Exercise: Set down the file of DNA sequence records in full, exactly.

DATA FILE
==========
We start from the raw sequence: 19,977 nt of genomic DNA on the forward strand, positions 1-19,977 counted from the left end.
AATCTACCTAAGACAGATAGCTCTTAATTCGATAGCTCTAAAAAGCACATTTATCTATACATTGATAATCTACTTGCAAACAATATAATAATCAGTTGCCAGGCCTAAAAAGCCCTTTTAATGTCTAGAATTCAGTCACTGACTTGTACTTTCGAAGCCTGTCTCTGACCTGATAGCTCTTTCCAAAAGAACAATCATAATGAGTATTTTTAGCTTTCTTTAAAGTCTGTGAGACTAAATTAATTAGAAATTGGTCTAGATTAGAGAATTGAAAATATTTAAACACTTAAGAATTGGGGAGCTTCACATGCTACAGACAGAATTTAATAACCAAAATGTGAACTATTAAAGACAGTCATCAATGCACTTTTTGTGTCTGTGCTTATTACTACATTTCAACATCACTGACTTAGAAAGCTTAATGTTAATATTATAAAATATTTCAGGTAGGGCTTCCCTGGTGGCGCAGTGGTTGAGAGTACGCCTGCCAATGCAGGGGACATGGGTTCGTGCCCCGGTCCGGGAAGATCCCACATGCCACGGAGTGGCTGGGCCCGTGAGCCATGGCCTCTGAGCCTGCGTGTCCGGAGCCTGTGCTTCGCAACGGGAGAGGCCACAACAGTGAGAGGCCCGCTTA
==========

We start from the raw sequence: 19,977 nt of genomic DNA on the forward strand, positions 1-19,977 counted from the left end.
AATCTACCTAAGACAGATAGCTCTTAATTCGATAGCTCTAAAAAGCACATTTATCTATACATTGATAATCTACTTGCAAACAATATAATAATCAGTTGCCAGGCCTAAAAAGCCCTTTTAATGTCTAGAATTCAGTCACTGACTTGTACTTTCGAAGCCTGTCTCTGACCTGATAGCTCTTTCCAAAAGAACAATCATAATGAGTATTTTTAGCTTTCTTTAAAGTCTGTGAGACTAAATTAATTAGAAATTGGTCTAGATTAGAGAATTGAAAATATTTAAACACTTAAGAATTGGGGAGCTTCACATGCTACAGACAGAATTTAATAACCAAAATGTGAACTATTAAAGACAGTCATCAATGCACTTTTTGTGTCTGTGCTTATTACTACATTTCAACATCACTGACTTAGAAAGCTTAATGTTAATATTATAAAATATTTCAGGTAGGGCTTCCCTGGTGGCGCAGTGGTTGAGAGTACGCCTGCCAATGCAGGGGACATGGGTTCGTGCCCCGGTCCGGGAAGATCCCACATGCCACGGAGTGGCTGGGCCCGTGAGCCATGGCCTCTGAGCCTGCGTGTCCGGAGCCTGTGCTTCGCAACGGGAGAGGCCACAACAGTGAGAGGCCCGCTTA